As far as portable music players go, it’s a flash world. Solid-state flash memory, more compact and less power-taxing than a hard disk (since it has no moving parts), is now the storage medium of choice for the digital-music set. In the scope of a year, flash has taken over the portable market, shooting up from 27 percent to 73 percent of all players sold, according to research group NPD. That’s not an increase—it’s an explosion. It’s not hard to see how it happened. Advances in technology have made it possible to cram gigabytes where only megabytes fit before, and 2 to 4GB is the norm for a flash player these days, with some models offering 8GB. It also helps that a certain Cupertino, CA, company is practically giving away some of its players. In fact, flash’s potential has inspired some manufacturers to abandon hard-disk players altogether. All this translates into a flash club with more players than ever before.
Before you reach for that iPod nano, give one of the three flash dancers reviewed here a look. One benefit of having a large selection of players is that the candidates have to work harder to stand out from the crowd, and each of these guys does a special trick. Between the mobiBLU B153’s marathon battery, the solid feature package in Creative’s Zen V, and the promising Wi-Fi abilities of MusicGremlin’s MG-1000, you should be able to find a player that offers you more than just stylish earbuds.
Clearly aiming to knock the iPod Nano on its ultra thin butt, Creative’s Zen V (is that “Zen vee” or “Zen five”?) does almost everything the nano can do, in a package that’s shorter but thicker. The 4 gigs onboard can store a generous 1,300 songs, and the controls are blissfully simple: Three buttons on the front (for navigating, playing/pausing, and going back) are all you need 80 percent of the time, with the other 20 percent covered by buttons on the side.
The Zen V has its share of extra features, including an organizer and a photo viewer, though its recording abilities—both voice and line-in—are the only ones you won’t find on anything made by Apple. The 1.5-inch OLED screen is just fine for album art. Sound quality was good, although the bass was a bit thin compared with other players. Any number of the EQ presets, particularly the bass boost, can compensate for that, though.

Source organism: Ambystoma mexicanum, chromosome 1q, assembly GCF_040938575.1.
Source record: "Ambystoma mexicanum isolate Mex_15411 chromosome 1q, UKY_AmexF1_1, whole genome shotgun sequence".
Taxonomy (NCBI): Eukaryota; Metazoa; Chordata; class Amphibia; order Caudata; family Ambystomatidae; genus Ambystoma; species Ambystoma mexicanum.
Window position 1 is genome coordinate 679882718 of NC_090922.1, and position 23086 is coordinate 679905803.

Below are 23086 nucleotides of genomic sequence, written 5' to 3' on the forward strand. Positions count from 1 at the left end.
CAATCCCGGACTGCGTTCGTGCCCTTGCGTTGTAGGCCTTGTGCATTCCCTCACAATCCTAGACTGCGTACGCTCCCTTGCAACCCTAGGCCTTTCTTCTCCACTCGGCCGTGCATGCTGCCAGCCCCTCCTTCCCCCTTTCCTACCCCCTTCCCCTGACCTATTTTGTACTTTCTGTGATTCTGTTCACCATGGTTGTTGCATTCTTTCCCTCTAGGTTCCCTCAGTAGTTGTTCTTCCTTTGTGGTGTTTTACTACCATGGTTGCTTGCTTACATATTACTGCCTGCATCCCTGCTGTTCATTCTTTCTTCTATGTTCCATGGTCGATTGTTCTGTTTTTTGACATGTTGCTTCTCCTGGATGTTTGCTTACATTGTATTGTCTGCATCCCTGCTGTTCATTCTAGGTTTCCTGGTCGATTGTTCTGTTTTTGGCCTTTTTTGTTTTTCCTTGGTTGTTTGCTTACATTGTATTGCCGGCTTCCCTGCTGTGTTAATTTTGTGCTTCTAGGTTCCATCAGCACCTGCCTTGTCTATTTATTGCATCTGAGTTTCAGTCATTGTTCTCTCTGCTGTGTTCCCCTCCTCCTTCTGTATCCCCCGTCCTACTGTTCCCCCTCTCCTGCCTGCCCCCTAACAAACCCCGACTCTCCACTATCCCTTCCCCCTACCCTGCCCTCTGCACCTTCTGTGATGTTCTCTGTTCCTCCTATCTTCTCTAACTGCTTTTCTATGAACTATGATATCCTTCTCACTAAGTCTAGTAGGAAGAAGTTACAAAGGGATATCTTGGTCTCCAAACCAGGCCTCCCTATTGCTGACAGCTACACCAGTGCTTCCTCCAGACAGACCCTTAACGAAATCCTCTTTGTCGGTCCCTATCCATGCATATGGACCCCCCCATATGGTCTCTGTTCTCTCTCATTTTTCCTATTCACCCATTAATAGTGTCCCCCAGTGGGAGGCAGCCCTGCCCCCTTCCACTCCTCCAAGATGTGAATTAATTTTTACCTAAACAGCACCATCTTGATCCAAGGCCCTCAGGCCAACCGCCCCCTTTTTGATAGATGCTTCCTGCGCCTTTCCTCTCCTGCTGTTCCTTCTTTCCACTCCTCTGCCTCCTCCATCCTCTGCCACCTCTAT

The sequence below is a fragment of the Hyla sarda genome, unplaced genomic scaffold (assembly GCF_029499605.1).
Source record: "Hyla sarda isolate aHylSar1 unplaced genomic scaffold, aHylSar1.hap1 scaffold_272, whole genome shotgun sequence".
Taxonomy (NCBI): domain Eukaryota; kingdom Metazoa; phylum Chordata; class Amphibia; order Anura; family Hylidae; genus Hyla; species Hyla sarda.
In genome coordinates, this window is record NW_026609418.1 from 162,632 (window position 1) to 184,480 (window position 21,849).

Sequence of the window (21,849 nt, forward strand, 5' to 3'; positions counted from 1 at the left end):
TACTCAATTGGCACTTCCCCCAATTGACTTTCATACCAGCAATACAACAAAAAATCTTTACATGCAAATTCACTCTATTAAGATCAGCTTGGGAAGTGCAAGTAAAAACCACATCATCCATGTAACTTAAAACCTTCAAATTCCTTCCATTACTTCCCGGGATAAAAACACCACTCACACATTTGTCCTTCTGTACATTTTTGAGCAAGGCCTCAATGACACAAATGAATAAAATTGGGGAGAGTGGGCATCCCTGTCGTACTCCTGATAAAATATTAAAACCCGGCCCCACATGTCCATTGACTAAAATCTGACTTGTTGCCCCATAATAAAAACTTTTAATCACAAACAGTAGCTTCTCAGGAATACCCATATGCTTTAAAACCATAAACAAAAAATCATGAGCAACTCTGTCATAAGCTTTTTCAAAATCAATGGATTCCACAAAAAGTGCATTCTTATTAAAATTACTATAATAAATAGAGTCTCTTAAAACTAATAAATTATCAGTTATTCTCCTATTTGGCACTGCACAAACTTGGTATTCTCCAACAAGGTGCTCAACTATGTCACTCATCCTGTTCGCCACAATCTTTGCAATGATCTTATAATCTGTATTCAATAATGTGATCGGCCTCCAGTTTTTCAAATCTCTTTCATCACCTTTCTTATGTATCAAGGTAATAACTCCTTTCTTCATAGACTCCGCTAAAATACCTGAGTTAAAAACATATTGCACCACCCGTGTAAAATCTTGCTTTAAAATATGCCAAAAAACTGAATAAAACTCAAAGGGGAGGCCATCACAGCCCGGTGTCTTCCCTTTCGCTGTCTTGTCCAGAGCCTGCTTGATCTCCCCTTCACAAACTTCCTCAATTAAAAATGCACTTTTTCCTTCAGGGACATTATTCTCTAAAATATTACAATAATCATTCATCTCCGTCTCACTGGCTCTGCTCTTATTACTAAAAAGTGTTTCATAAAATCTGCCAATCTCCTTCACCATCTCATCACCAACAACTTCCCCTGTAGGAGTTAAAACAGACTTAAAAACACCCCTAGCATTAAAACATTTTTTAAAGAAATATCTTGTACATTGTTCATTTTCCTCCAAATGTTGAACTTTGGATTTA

Creative provides a slew of software for downloading, organizing, and transferring media, but you don’t have to use any of it if you just want to use Windows Media Player. I don’t know why you would, though—every time I try to sync anything in WMP, I feel like I need a drink afterward. I found Creative’s Media Explorer to be a savior in comparison; the app somehow manages to give you a lot of options while keeping the syncing experience as painless as possible. Very nice, guys.
With ease of use going for it, the Zen V should top the shortlist of portables for anyone who likes subscription downloading. And its diminutive size will find fans among gym-goers.
The mobiBLU B153 claims to be the Energizer Bunny of digital music players, with a battery rated to keep going and going for 153 hours—almost a week straight. Such incredible mileage comes at a price, however: you need to keep the volume at two-thirds maximum or lower and play only music encoded at 128kbps, since files with higher bit rates have a larger drain factor. I found the claimed lifespan to be about right, and you can probably stretch it out even further if you don’t monkey with it too much, thus keeping the screen off.
display goes a long way toward making the interface pleasant. Unfortunately, not far enough. Although doing basic stuff such as adjusting volume or switching over to the FM radio is easy enough, doing anything detailed—such as, increasing the bit rate for voice recording or picking an audio EQ—is a pretty clumsy affair, involving applying just the right amount of pressure for just the right duration to the player’s tiny thumbstick. The B153 doesn’t hurt for extras, though, packing an FM tuner/recorder, a voice recorder, and line-in recording into its small chassis. The radio works surprisingly well, with intuitive controls and clean reception of most signals.